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  1. #1
    Join Date
    Mar 2013
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    2

    Default Independent Contractors Treated Like Employees, Don't Get Job Benefits

    My question involves employment and labor law for the state of: CA

    I work for a large company that pays us as 1099 independent contractors. Some of us just started and wanted to know why or if this is of legal practice. We all get paid the same amount. No raises, no benefits, no insurance. We all come in 5 days a week, work 8 hours a day, get a week of sick days and a week of vacation days. We sit at our computers and work as hard as the next guy who is an employee. This to me seems like we should also be full-time employees. The tricky situation here though is that they pay us EXTRA in our paychecks so that we can turn around and pay "RENT" for the workspace that we are using. Is this a legal practice or are they trying to cover themselves? We would just like to be full-time there and be appreciated more than just a freelancer. Any help would be greatly appreciated. Thanks!

  2. #2
    Join Date
    Jan 2008
    Location
    Toledo, OH
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    16,307

    Default Re: Independent Contractors Treated Like Employees, Don'tGet Job Benefits

    Read here first, then come back and tell us which parts apply to you.

  3. #3
    Join Date
    Mar 2013
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    2

    Default Re: Independent Contractors Treated Like Employees, Don'tGet Job Benefits

    Wow, thanks for this list. In this situation, I feel that I fall basically on the left side of the list as an "Employee". I am a graphic design er that reports to my boss who is my creative director. I design art under their direction and supervision as well as several people above my boss. They tell me what to work on and when it's due. They need me to be there and am a fully integrated part of the team. I work here ongoing full-time as well as others. Some of which have been here for several years. I cannot set my own hours. I work at the office 5 days a week, 8 hours a day. They trained me in the protocol and procedures of the company. I am paid regularly twice a week.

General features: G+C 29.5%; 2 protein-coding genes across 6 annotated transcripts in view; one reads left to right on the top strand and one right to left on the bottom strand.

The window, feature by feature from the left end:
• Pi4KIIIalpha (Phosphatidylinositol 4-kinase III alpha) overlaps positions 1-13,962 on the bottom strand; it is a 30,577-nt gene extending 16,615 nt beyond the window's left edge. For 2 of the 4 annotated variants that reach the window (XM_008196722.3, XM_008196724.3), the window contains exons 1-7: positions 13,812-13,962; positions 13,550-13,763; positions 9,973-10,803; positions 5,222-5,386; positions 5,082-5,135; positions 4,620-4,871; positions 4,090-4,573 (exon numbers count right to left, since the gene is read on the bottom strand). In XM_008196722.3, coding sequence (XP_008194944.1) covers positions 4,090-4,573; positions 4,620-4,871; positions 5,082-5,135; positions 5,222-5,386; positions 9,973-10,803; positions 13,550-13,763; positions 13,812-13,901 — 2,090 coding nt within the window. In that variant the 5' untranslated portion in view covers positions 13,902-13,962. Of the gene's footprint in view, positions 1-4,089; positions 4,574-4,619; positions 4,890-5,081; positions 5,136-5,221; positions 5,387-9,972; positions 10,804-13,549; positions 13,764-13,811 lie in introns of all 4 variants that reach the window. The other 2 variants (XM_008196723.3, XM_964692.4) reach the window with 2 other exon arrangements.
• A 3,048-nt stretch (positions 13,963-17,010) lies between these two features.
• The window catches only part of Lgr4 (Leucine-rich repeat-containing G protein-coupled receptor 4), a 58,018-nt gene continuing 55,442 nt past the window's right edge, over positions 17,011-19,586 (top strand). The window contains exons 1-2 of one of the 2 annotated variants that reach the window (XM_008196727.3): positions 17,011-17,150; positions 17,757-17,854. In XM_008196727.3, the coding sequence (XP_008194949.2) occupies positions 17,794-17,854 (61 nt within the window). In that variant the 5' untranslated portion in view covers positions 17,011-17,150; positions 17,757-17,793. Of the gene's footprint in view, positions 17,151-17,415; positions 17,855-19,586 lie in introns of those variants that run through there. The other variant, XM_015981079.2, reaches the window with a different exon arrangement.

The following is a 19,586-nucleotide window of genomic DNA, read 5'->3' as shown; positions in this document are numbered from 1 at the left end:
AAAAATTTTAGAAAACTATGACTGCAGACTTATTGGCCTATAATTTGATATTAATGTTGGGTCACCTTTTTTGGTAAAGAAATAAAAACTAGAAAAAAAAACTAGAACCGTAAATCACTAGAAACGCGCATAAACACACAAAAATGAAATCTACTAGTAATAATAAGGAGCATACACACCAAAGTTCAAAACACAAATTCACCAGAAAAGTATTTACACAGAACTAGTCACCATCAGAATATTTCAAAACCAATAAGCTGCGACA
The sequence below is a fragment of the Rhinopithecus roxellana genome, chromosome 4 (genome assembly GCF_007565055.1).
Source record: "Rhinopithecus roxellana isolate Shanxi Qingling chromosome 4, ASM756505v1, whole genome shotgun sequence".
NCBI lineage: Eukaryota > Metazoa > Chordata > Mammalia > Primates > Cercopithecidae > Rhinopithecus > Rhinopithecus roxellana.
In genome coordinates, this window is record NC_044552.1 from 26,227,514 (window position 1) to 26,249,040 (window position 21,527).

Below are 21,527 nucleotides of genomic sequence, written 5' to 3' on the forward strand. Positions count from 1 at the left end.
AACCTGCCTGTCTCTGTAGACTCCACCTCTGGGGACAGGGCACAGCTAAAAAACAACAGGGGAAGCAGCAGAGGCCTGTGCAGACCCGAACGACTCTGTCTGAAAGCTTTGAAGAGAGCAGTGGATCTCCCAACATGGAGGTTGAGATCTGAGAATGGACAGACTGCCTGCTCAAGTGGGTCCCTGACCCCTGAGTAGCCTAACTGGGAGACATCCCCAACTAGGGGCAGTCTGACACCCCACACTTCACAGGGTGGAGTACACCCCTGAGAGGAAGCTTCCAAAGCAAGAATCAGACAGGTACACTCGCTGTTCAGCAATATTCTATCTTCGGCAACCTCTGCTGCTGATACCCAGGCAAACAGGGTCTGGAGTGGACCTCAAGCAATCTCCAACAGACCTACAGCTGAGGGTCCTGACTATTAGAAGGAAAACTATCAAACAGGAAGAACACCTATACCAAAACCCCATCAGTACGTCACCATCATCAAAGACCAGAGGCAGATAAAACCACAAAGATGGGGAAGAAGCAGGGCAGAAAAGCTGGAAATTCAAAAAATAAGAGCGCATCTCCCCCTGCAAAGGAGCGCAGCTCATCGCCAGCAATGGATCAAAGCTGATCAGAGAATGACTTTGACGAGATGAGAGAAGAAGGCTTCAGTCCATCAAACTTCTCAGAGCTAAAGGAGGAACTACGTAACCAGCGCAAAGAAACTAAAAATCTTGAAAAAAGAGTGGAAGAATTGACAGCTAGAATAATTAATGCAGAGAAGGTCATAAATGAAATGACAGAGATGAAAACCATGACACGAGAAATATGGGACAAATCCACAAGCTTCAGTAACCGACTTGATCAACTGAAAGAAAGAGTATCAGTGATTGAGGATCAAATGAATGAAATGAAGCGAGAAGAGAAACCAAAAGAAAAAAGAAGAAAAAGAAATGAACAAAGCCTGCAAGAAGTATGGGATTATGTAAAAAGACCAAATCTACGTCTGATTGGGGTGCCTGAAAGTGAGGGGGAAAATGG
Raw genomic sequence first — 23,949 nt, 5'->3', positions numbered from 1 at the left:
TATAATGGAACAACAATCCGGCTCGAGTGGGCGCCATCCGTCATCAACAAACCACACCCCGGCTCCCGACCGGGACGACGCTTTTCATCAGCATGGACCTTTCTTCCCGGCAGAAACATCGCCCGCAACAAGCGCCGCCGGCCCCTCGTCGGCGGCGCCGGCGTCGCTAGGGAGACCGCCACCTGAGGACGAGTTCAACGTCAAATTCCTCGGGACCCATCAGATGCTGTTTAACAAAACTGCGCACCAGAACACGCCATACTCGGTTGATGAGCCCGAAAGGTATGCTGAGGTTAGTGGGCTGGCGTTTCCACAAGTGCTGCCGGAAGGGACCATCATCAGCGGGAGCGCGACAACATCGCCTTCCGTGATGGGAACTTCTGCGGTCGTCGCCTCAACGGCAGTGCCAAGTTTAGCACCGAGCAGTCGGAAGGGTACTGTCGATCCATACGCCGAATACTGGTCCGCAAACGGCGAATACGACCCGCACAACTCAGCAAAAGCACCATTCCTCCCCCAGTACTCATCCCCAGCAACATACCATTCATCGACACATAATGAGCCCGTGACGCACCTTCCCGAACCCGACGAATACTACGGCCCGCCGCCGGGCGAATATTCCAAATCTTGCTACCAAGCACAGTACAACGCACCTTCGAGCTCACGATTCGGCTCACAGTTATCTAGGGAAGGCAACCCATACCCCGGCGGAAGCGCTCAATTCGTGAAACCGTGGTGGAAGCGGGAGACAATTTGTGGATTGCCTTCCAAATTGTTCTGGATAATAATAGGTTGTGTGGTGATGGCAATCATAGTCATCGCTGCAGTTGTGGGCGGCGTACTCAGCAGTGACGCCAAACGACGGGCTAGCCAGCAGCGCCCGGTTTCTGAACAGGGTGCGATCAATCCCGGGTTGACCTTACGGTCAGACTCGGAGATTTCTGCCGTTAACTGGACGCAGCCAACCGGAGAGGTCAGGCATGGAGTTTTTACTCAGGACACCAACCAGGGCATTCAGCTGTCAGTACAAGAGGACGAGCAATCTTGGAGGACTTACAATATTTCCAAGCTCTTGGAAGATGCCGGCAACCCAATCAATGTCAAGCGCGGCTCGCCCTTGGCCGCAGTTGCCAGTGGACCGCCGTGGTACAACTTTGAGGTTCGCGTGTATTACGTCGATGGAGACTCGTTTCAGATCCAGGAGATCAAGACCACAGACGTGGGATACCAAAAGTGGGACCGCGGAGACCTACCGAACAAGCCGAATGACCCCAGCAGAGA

Can you explain if the "RENT" part is legal practice? That is what makes me suspicious the most. They add an exact amount to my paycheck in addition to my regular pay. I in turn, have to write a personal check in this same exact amount back to the company for the "RENT" of their computer. Thanks!

  4. #4
    Join Date
    Sep 2012
    Posts
    1,988

    Default Re: Independent Contractors Treated Like Employees, Don'tGet Job Benefits

    sounds like a hair brained scheme to back up their assertion that you are an independant contracter cooked up by someone with little or no understanding of what the law actually is.

    they probably got the idea from the fact that many hairdressers are independant contractors and rent space/time slots at salons.

  5. #5
    Join Date
    Oct 2006
    Posts
    16,391

    Default Re: Independent Contractors Treated Like Employees, Don'tGet Job Benefits

    Quote Quoting Designer25
    View Post